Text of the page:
Nature of Tokugawa Foreign Relations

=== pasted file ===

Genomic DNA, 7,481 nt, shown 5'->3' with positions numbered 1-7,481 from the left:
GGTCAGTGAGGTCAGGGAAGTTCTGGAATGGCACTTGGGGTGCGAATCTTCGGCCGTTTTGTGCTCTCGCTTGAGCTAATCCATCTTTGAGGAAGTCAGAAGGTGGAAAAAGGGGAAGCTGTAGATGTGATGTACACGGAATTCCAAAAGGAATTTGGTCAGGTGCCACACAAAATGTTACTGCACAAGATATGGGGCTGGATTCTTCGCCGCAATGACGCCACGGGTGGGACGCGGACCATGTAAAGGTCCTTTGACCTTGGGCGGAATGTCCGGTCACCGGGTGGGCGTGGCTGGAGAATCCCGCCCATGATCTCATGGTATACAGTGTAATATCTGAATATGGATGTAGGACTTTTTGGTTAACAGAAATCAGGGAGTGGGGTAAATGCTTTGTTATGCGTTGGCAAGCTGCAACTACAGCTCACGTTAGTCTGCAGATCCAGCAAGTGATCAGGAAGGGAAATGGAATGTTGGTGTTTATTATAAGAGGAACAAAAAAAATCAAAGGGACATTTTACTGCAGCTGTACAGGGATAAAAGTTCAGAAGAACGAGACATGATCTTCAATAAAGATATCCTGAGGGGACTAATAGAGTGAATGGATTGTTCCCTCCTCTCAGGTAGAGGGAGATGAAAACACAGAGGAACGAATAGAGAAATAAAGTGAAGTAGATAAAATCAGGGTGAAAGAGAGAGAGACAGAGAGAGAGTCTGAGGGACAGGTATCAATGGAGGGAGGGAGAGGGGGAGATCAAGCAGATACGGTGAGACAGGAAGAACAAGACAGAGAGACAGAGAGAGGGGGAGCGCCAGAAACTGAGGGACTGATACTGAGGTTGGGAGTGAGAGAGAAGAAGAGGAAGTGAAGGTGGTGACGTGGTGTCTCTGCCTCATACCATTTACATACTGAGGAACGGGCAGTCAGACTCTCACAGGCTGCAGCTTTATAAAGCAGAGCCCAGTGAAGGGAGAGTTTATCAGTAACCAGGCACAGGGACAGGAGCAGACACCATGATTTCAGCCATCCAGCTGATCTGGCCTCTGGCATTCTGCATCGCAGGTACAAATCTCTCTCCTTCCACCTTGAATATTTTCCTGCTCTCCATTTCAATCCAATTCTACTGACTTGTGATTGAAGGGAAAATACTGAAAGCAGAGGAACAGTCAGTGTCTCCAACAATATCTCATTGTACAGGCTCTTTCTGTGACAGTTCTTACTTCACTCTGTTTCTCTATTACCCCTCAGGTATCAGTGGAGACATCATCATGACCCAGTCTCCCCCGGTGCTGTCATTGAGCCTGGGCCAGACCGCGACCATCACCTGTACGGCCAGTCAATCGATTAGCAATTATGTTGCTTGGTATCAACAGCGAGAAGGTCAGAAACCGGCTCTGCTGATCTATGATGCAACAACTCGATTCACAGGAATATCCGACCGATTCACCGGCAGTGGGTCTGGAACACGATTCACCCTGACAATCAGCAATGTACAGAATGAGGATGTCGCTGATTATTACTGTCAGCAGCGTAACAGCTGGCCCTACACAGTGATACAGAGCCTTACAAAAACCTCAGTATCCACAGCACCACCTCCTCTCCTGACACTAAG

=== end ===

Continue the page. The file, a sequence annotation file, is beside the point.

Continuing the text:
6/28/2020 Week 7 Tokugawa Era Library of Congress Country Studies JapanTOKUGAWA PERIOD, 1600-1867Rule of Shogun and DaimyoAn evolution had taken place in the centuries from the time of the Kamakura bakufu, which existed inequilibrium with the imperial court, to the Tokugawa, when the bushi became the unchallenged rulers in whathistorian Edwin O. Reischauer called a “centralized feudal” form of government. Instrumental in the rise of thenew bakufu was Tokugawa Ieyasu, the main beneficiary of the achievements of Nobunaga and Hideyoshi.Already powerful, Ieyasu profited by his transfer to the rich Kanto area. He maintained 2.5 million koku of land,had a new headquarters at Edo, a strategically situated castle town (the future Tokyo), and had an additional 2million koku of land and thirtyeight vassals under his control. After Hideyoshi’s death, Ieyasu moved quickly toseize control from the Toyotomi family.Ieyasu’s victory over the western daimyo at the Battle of Sekigahara (1600) gave him virtual control of all Japan.He rapidly abolished numerous enemy daimyo houses, reduced others, such as that of the Toyotomi, andredistributed the spoils of war to his family and allies. Ieyasu still failed to achieve complete control of thewestern daimyo, but his assumption of the title of shogun helped consolidate the alliance system. After furtherstrengthening his power base, Ieyasu was confident enough to install his son Hidetada (1579-1632) as shogunand himself as retired shogun in 1605. The Toyotomi were still a significant threat, and Ieyasu devoted the nextdecade to their eradication. In 1615 the Toyotomi stronghold at Osaka was destroyed by the Tokugawa army.The Tokugawa (or Edo) period brought 200 years of stability to Japan. The political system evolved into whathistorians call bakuhan, a combination of the terms bakufu and han (domains) to describe the government andsociety of the period. In the bakuhan, the shogun had national authority and the daimyo had regional authority, anew unity in the feudal structure, which had an increasingly large bureaucracy to administer the mixture ofcentralized and decentralized authorities. The Tokugawa became more powerful during their first century ofrule: land redistribution gave them nearly 7 million koku, control of the most important cities, and a landassessment system reaping great revenues.The feudal hierarchy was completed by the various classes of daimyo. Closest to the Tokugawa house were theshinpan, or “related houses.” They were twenty-three daimyo on the borders of Tokugawa lands, daimyo alldirectly related to Ieyasu. The shinpan held mostly honorary titles and advisory posts in the bakufu. The secondclass of the hierarchy were the fudai, or “house daimyo,” rewarded with lands close to the Tokugawa holdingsfor their faithful service. By the eighteenth century, 145 fudai controlled such smaller han, the greatest assessedat 250,000 koku. Members of the fudai class staffed most of the major bakufu offices. Ninety-seven han formedthe third group, the tozama (outside vassals), former opponents or new allies. The tozama were located mostlyon the peripheries of the archipelago and collectively controlled nearly 10 million koku of productive land.Because the tozama were least trusted of the daimyo, they were the most cautiously managed and generouslytreated, although they were excluded from central government positions.The Tokugawa not only consolidated their control over a reunified Japan, they also had unprecedented powerover the emperor, the court, all daimyo, and the religious orders. The emperor was held up as the ultimate sourceof political sanction for the shogun, who ostensibly was the vassal of the imperial family. The Tokugawa helpedthe imperial family recapture its old glory by rebuilding its palaces and granting it new lands. To ensure a closetie between the imperial clan and the Tokugawa family, Ieyasu’s granddaughter was made an imperial consort in1619. file:///C:/Users/spanishprince143/AppData/Local/Temp/Temp1_Japan a Country Study Week 7.html (1).zip/My Files/Japan a Country Study Week 7.html 1/2 6/28/2020 Week 7 Tokugawa Era A code of laws was established to regulate the daimyo houses. The code encompassed private conduct, marriage,dress, and types of weapons and numbers of troops allowed; required alternateyear residence at Edo; prohibitedthe construction of ocean-going ships; proscribed Christianity; and stipulated that bakufu regulations were thenational law. Although the daimyo were not taxed per se, they were regularly levied for contributions formilitary and logistical support and for such public works projects as castles, roads, bridges, and palaces. Thevarious regulations and levies not only strengthened the Tokugawa but also depleted the wealth of the daimyo,thus weakening their threat to the central administration. The han, once military-centered domains, became merelocal administrative units. The daimyo did have full administrative control over their territory and their complexsystems of retainers, bureaucrats, and commoners. Loyalty was exacted from religious foundations, alreadygreatly weakened by Nobunaga and Hideyoshi, through a variety of control mechanisms. Seclusion and Social ControlLike Hideyoshi, Ieyasu encouraged foreign trade but also was suspicious of outsiders. He wanted to make Edo amajor port, but once he learned that the Europeans favored ports in Kyushu and that China had rejected his plansfor official trade, he moved to control existing trade and allowed only certain ports to handle specific kinds ofcommodities.The “Christian problem” was, in effect, a problem controlling both the Christian daimyo in Kyushu and tradewith the Europeans. By 1612 the shogun’s retainers and residents of Tokugawa lands had been ordered toforeswear Christianity. More restrictions came in 1616 (the restriction of foreign trade to Nagasaki and Hirado,an island northwest of Kyushu), 1622 (the execution of 120 missionaries and converts), 1624 (the expulsion ofthe Spanish), and 1629 (the execution of thousands of Christians). Finally, in 1635 an edict prohibited anyJapanese from traveling outside Japan or, if someone left, from ever returning. In 1636 the Portuguese wererestricted to Deshima, a man-made islet–and thus, not true Japanese soil–in Nagasaki’s harbor.The Shimabara Rebellion of 1637-38, in which discontented Christian samurai and peasants rebelled against thebakufu– and Edo called in Dutch ships to bombard the rebel stronghold– marked the end of the Christianmovement. Soon thereafter, the Portuguese were permanently expelled, members of the Portuguese diplomaticmission were executed, all subjects were ordered to register at a Buddhist or Shinto temple, and the Dutch andChinese were restricted, respectively, to Deshima and to a special quarter in Nagasaki. Besides small trade ofsome outer daimyo with Korea and the Ryukyu Islands, to the southwest of Japan’s main islands, by 1641foreign contacts were limited to Nagasaki.Japanese society of the Tokugawa period was influenced by Confucian principles of social order. At the top ofthe hierarchy, but removed from political power, were the imperial court families at Kyoto. The real politicalpower holders were the samurai, followed by the rest of society. In descending hierarchical order, they consistedof farmers, who were organized into villages, artisans, and merchants. Urban dwellers, often well-to-domerchants, were known as chonin (townspeople) and were confined to special districts. The individual had nolegal rights in Tokugawa Japan. The family was the smallest legal entity, and the maintenance of family statusand privileges was of great importance at all levels of society. Economic DevelopmentEconomic development during the Tokugawa period included urbanization, more shipping of commodities, asignificant expansion of domestic and, initially, foreign commerce, and a diffusion of trade and handicraftindustries. By the mid-eighteenth century, Edo had a population of more than 1 million and Osaka and Kyotoeach had more than 400,000 inhabitants. Many other castle towns grew as well. Osaka and Kyoto became busytrading and handicraft production centers, while Edo was the center for the supply of food and essential urbanconsumer goods. The construction trades flourished, along with banking facilities and merchant associations.Increasingly, han authorities oversaw the rising agricultural production and the spread of rural handicrafts.Data as of January 1994file:///C:/Users/spanishprince143/AppData/Local/Temp/Temp1_Japan a Country Study Week 7.html (1).zip/My Files/Japan a Country Study Week 7.html 2/2